Suboxone is a vital treatment for many clients who are in recovery from opioid addiction.

 
According to statistics released by CVS pharmacy, a majority of individuals – 56.96 percent to be exact – who use Suboxone are between the ages of 20 and 40. These individuals are of childbearing age, so it’s reasonable to postulate that some may be pregnant. As a result, pregnant women may wonder if Suboxone will harm their unborn child and what happens if they stop taking the drug during pregnancy.

What Is Suboxone?

Suboxone is a combination medication consisting of buprenorphine and naloxone. Buprenorphine is an opiate that works on the opioid receptors in the brain. Naloxone is an opiate antagonist that blocks the effects of the opiate. Together, they satisfy the brain’s craving for opiates without producing a euphoric feeling, and the presence of naloxone discourages attempts to abuse burprenorphine.

Suboxone comes in film or pill form. It is prescribed to patients who have become addicted to opioids, such as prescription painkillers or heroin.

Is It Safe during Pregnancy?

According to the prescribing information provided by Suboxone’s manufacturer Indivior, Inc., patients who are pregnant or plan to become pregnant should alert their obstetrician immediately. There is the possibility of the child experiencing neonatal opioid withdrawal syndrome (NOWS) due to Suboxone use by the mother. When the obstetrician is made aware of the Suboxone use, they can manage the possibility of NOWS and will know to watch for symptoms of the condition. The doctor will then be able to take the necessary precautions during the woman’s pregnancy and when the baby is born. Even when a newborn does exhibit symptoms of NOWS, it is possible to treat the child, so the infant does not suffer.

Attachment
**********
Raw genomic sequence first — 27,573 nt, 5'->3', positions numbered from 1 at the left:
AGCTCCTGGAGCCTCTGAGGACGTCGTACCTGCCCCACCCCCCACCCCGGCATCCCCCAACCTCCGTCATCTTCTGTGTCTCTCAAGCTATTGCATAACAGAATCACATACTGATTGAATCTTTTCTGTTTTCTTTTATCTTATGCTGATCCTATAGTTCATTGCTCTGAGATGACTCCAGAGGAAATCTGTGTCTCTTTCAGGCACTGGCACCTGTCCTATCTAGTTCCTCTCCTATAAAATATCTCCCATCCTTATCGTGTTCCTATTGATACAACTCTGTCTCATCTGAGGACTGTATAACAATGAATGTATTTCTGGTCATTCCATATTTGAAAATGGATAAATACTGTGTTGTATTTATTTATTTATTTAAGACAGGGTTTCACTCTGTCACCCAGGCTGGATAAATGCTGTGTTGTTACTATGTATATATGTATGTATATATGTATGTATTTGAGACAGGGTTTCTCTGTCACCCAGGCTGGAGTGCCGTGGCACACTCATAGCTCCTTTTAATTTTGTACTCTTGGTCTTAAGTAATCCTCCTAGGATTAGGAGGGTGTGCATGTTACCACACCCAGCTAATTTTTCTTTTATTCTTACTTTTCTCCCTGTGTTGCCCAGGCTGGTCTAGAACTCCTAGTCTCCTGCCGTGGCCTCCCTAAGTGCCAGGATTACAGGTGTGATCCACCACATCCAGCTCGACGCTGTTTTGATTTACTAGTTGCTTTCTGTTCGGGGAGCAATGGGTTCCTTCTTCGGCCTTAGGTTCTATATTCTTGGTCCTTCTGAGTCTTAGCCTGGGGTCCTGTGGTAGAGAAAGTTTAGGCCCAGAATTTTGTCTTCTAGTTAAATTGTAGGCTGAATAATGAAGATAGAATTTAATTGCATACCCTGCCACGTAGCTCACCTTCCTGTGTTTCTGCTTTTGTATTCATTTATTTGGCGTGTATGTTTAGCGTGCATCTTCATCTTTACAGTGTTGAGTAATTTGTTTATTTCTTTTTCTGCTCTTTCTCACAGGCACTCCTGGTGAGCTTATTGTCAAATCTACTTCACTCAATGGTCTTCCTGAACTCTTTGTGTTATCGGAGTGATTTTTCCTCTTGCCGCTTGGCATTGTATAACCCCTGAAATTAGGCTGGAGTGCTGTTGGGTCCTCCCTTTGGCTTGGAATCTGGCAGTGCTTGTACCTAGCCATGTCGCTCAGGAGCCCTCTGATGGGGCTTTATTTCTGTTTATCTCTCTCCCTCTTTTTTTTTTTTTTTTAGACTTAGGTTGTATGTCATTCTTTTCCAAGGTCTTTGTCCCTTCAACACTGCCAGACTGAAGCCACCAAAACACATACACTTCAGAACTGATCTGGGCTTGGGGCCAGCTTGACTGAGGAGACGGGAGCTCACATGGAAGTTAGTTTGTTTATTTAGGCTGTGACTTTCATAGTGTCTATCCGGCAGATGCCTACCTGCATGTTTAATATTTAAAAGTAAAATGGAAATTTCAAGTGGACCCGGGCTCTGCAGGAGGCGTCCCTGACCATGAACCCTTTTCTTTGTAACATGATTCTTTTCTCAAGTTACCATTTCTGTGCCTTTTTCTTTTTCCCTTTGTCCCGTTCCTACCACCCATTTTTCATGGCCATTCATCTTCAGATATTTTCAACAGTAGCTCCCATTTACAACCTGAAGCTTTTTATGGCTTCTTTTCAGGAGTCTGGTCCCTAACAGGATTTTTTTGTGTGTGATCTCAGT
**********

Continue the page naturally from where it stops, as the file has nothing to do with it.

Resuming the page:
Generally, if a woman is taking Suboxone during pregnancy, her doctor will monitor her and her baby’s development carefully. Oftentimes, the pregnancy will be considered high risk as a result.

For instance, the pregnant woman may have extra ultrasounds and regular fetal non-stress tests to ensure heart function and oxygen levels are normal.

  • What Do the Experts Say about Suboxone during Pregnancy?

    The National Institute on Drug Abuse, a subdivision of the National Institutes of Health, indicated a clinical trial found the opioid buprenorphine is a safe and effective treatment for opioid dependency during pregnancy, especially in contrast to methadone. The study revealed infants born to mothers on either medication had similar results, and the complications to the mother during pregnancy were similar. Moreover, of the infants who suffered NOWS, the ones whose mother took Suboxone had milder symptoms of the condition. Several women who participated became pregnant a second time and used the opposite medication. The results showed the mother’s health during pregnancy was similar, but the infants born to mothers on Suboxone had milder NOWS symptoms.

  • Can a Pregnant Woman Stop Taking Suboxone?

    Only a doctor can determine if a pregnant woman should stop taking the drug during pregnancy since each case is different. It is possible that the stress of stopping Suboxone may harm the unborn child more than continued use. In these instances, the benefits outweigh the potential risks. Additionally, stopping the drug may stress the mother, which can affect the baby. In some cases, it may even lead to a miscarriage. Switching to another medication has the possibility to cause a miscarriage as well.

    Ultimately, the decision to continue taking Suboxone while pregnant should be made by the prescribing doctor and the obstetrician in consultation with the patient.